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With the bravura storytelling and pungent authenticity of detail she brought to her acclaimed Lymond Chronicles, Dorothy Dunnett, grande dame of the historical novel, presents The House of Niccolo series. The time is the 15th century, when intrepid merchants became the new knighthood of Europe. Among them, none is bolder or more cunning than Nicholas vander Poele of Bruges, the good-natured dyer's apprentice who schemes and swashbuckles his way to the helm of a mercantile empire. Scotland, 1468: a nation at the edge of Europe, a civilization on the threshold of the Modern Age. Merchants, musicians, politicians, and pageantry fill the court of King James III. In its midst, Nicholas seeks to avenge his bride's claim that she carries the bastard of his archenemy, Simon St. Pol. When she flees before Nicholas can determine whether or not the rumored child is his own--or exists at all--Nicholas gives chase. So begins the deadly game of cat and mouse that will lead him from the infested cisterns of Cairo to the misted canals of Venice at carnival. Breathlessly paced, sparkling with wit. The Unicorn Hunt confirms Dorothy Dunnett as the genre's finest practitioner.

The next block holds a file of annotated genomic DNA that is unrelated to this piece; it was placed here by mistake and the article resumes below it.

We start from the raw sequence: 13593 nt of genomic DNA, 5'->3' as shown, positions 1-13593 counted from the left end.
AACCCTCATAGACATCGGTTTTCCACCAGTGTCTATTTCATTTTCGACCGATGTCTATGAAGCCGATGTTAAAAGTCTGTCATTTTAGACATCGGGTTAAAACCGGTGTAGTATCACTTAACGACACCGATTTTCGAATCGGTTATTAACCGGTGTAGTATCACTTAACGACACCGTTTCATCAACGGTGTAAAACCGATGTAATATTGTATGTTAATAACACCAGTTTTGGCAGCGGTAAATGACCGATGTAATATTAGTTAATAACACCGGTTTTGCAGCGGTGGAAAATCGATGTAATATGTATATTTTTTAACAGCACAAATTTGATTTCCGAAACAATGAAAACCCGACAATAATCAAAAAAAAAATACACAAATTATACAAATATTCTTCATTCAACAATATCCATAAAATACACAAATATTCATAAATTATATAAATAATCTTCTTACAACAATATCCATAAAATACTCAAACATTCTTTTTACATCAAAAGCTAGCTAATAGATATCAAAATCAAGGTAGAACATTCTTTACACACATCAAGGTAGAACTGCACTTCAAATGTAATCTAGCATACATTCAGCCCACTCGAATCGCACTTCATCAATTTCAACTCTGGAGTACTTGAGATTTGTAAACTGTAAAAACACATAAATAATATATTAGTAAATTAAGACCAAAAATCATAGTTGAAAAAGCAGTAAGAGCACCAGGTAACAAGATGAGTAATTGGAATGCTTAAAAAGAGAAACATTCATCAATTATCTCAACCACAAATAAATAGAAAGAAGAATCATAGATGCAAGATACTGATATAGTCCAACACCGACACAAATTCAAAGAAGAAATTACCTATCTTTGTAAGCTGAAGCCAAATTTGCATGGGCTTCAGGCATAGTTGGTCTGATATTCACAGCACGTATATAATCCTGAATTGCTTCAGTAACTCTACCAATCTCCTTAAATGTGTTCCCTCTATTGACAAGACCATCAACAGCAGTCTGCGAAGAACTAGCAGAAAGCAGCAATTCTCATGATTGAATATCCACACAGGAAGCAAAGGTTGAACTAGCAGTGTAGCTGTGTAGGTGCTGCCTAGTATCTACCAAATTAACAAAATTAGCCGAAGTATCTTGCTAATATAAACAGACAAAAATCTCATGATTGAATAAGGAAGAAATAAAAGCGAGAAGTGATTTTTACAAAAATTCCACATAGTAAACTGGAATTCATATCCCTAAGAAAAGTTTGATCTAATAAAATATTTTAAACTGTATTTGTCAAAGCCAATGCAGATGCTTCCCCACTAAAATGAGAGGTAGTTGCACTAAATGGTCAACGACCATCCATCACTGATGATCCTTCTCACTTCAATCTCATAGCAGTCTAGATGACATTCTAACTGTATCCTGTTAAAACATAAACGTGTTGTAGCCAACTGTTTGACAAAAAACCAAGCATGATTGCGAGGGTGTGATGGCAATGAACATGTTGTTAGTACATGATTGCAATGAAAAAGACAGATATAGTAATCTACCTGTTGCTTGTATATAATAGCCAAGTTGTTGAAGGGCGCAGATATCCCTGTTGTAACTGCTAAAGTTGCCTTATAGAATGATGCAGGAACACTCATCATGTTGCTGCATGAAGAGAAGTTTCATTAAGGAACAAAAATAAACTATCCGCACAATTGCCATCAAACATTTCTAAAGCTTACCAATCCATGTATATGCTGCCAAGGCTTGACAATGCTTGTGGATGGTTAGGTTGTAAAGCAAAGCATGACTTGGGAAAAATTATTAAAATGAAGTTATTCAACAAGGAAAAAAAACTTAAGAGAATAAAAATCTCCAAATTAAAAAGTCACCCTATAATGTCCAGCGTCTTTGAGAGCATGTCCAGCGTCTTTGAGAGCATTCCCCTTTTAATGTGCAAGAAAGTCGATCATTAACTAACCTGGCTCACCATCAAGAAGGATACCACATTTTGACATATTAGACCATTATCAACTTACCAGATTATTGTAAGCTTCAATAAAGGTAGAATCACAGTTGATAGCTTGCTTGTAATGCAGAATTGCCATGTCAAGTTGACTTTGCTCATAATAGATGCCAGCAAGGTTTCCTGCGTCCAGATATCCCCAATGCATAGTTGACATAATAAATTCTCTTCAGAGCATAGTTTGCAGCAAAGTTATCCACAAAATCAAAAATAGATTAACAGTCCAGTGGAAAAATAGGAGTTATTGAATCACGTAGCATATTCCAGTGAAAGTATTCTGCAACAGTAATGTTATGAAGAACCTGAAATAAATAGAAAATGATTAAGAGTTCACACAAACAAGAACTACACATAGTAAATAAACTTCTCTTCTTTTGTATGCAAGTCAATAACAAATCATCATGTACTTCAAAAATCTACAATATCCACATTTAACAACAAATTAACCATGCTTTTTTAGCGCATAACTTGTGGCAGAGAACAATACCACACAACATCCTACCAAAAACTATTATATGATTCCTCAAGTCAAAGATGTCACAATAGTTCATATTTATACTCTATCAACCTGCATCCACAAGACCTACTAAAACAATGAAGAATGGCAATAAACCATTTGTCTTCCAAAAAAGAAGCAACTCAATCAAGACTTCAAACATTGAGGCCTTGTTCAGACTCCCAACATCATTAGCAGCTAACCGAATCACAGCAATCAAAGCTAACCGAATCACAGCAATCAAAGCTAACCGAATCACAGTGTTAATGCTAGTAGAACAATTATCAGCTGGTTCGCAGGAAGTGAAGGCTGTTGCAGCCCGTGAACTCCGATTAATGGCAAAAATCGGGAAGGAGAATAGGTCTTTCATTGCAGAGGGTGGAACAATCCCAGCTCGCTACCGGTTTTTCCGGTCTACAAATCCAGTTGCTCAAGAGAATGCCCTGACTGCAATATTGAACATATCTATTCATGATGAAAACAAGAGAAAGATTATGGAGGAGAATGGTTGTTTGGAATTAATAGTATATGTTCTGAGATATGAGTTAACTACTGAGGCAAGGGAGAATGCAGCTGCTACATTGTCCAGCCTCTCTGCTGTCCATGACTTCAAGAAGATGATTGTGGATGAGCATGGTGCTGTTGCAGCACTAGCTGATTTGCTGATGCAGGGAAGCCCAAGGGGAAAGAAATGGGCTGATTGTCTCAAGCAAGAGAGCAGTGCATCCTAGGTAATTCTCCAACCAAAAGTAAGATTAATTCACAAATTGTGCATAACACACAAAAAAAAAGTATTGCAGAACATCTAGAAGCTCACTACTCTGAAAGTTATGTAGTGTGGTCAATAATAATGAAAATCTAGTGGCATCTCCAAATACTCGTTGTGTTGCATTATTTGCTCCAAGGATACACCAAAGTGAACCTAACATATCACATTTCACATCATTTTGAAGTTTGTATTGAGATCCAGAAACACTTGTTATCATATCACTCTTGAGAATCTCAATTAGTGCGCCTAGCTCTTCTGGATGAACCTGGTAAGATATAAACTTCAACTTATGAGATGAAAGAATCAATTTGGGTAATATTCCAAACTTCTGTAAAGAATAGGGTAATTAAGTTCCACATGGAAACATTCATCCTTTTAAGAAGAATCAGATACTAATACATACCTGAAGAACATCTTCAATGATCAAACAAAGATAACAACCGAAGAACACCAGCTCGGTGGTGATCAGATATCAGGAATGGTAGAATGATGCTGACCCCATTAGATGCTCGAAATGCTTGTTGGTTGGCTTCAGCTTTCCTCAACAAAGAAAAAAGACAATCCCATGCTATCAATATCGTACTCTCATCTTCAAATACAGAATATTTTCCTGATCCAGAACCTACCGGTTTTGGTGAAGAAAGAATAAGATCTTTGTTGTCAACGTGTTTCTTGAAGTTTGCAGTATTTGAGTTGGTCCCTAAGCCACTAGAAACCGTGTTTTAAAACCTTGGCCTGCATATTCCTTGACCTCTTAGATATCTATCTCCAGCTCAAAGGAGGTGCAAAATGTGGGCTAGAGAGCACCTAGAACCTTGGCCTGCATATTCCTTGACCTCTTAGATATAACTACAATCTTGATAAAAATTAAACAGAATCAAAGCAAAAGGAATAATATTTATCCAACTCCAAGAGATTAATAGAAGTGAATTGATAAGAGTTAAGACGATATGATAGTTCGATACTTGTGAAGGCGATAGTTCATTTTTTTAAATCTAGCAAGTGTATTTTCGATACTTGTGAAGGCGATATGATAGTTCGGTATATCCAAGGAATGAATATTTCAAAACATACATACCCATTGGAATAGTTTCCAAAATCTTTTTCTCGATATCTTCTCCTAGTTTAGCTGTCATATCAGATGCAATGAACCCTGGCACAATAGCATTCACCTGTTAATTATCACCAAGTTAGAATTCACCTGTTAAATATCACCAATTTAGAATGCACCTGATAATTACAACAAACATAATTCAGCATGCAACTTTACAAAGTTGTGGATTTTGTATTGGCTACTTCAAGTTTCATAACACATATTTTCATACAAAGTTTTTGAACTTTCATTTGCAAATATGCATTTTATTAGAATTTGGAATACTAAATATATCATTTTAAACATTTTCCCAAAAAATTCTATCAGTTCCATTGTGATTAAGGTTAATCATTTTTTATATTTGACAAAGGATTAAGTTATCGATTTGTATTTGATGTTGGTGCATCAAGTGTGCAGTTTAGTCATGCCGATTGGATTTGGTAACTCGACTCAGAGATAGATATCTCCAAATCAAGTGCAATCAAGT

Dorothy Dunnett was born in 1923 in Dunfermline, Fife, Scotland. Her time at Gillespie's High School for Girls overlapped with that of the novelist Muriel Spark. From 1940-1955, she worked for the Civil Service as a press officer. In 1946, she married Alastair Dunnett, later editor of The Scotsman. Dunnett started writing in the late 1950s. Her first novel, The Game of Kings, was published in the United States in 1961, and in the United Kingdom the year after. She published 22 books in total, including the six-part Lymond Chronicles and the eight-part Niccolo Series, and co-authored another volume with her husband. Also an accomplished professional portrait painter, Dunnett exhibited at the Royal Scottish Academy on many occasions and had portraits commissioned by a number of prominent public figures in Scotland.
She also led a busy life in public service, as a member of the Board of Trustees of the National Library of Scotland, a Trustee of the Scottish National War Memorial, and Director of the Edinburgh Book Festival. She served on numerous cultural committees, and was a Fellow of the Royal Society of Arts. In 1992 she was awarded the Office of the British Empire for services to literature. She died on November 9, 2001, at the age of 78.